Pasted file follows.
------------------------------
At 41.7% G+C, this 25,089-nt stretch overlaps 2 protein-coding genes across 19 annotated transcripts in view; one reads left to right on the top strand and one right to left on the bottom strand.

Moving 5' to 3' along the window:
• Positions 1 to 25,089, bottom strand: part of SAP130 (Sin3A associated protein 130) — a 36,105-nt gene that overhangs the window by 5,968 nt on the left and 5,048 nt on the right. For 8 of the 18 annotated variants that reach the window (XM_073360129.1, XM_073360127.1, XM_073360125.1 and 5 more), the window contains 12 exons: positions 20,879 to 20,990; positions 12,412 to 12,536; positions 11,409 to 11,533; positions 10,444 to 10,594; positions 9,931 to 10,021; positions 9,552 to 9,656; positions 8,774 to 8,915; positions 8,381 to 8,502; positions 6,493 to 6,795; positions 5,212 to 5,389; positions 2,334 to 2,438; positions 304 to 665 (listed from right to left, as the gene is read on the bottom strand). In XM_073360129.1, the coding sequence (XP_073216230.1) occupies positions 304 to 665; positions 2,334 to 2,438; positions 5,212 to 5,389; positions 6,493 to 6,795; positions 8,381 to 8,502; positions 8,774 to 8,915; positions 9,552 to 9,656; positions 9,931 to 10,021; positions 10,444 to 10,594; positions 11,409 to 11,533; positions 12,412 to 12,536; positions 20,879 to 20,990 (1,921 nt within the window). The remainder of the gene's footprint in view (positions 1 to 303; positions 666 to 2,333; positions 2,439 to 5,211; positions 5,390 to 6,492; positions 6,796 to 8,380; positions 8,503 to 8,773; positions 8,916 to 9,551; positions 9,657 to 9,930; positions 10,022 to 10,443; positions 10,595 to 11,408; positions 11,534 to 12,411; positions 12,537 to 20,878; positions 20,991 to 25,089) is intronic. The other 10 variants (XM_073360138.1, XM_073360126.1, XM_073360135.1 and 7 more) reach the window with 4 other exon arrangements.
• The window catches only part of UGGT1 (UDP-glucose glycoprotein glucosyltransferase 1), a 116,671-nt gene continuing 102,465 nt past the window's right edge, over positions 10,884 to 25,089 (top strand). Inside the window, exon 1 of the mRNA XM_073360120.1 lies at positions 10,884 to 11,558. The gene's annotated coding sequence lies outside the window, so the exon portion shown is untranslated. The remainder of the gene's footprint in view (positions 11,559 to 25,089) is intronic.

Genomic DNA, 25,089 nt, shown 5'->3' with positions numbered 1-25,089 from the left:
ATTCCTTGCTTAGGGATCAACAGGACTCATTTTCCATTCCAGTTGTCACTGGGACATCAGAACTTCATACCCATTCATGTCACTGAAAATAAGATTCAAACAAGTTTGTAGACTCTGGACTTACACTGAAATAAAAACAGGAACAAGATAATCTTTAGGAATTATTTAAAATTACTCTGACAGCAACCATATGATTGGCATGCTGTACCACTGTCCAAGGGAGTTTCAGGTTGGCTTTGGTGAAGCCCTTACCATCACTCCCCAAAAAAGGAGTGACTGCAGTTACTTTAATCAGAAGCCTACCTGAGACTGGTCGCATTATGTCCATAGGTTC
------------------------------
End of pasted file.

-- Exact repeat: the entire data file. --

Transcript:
At 41.7% G+C, this 25,089-nt stretch overlaps 2 protein-coding genes across 19 annotated transcripts in view; one reads left to right on the top strand and one right to left on the bottom strand.

Moving 5' to 3' along the window:
• Positions 1 to 25,089, bottom strand: part of SAP130 (Sin3A associated protein 130) — a 36,105-nt gene that overhangs the window by 5,968 nt on the left and 5,048 nt on the right. For 8 of the 18 annotated variants that reach the window (XM_073360129.1, XM_073360127.1, XM_073360125.1 and 5 more), the window contains 12 exons: positions 20,879 to 20,990; positions 12,412 to 12,536; positions 11,409 to 11,533; positions 10,444 to 10,594; positions 9,931 to 10,021; positions 9,552 to 9,656; positions 8,774 to 8,915; positions 8,381 to 8,502; positions 6,493 to 6,795; positions 5,212 to 5,389; positions 2,334 to 2,438; positions 304 to 665 (listed from right to left, as the gene is read on the bottom strand). In XM_073360129.1, the coding sequence (XP_073216230.1) occupies positions 304 to 665; positions 2,334 to 2,438; positions 5,212 to 5,389; positions 6,493 to 6,795; positions 8,381 to 8,502; positions 8,774 to 8,915; positions 9,552 to 9,656; positions 9,931 to 10,021; positions 10,444 to 10,594; positions 11,409 to 11,533; positions 12,412 to 12,536; positions 20,879 to 20,990 (1,921 nt within the window). The remainder of the gene's footprint in view (positions 1 to 303; positions 666 to 2,333; positions 2,439 to 5,211; positions 5,390 to 6,492; positions 6,796 to 8,380; positions 8,503 to 8,773; positions 8,916 to 9,551; positions 9,657 to 9,930; positions 10,022 to 10,443; positions 10,595 to 11,408; positions 11,534 to 12,411; positions 12,537 to 20,878; positions 20,991 to 25,089) is intronic. The other 10 variants (XM_073360138.1, XM_073360126.1, XM_073360135.1 and 7 more) reach the window with 4 other exon arrangements.
• The window catches only part of UGGT1 (UDP-glucose glycoprotein glucosyltransferase 1), a 116,671-nt gene continuing 102,465 nt past the window's right edge, over positions 10,884 to 25,089 (top strand). Inside the window, exon 1 of the mRNA XM_073360120.1 lies at positions 10,884 to 11,558. The gene's annotated coding sequence lies outside the window, so the exon portion shown is untranslated. The remainder of the gene's footprint in view (positions 11,559 to 25,089) is intronic.

Genomic DNA, 25,089 nt, shown 5'->3' with positions numbered 1-25,089 from the left:
ATTCCTTGCTTAGGGATCAACAGGACTCATTTTCCATTCCAGTTGTCACTGGGACATCAGAACTTCATACCCATTCATGTCACTGAAAATAAGATTCAAACAAGTTTGTAGACTCTGGACTTACACTGAAATAAAAACAGGAACAAGATAATCTTTAGGAATTATTTAAAATTACTCTGACAGCAACCATATGATTGGCATGCTGTACCACTGTCCAAGGGAGTTTCAGGTTGGCTTTGGTGAAGCCCTTACCATCACTCCCCAAAAAAGGAGTGACTGCAGTTACTTTAATCAGAAGCCTACCTGAGACTGGTCGCATTATGTCCATAGGTTC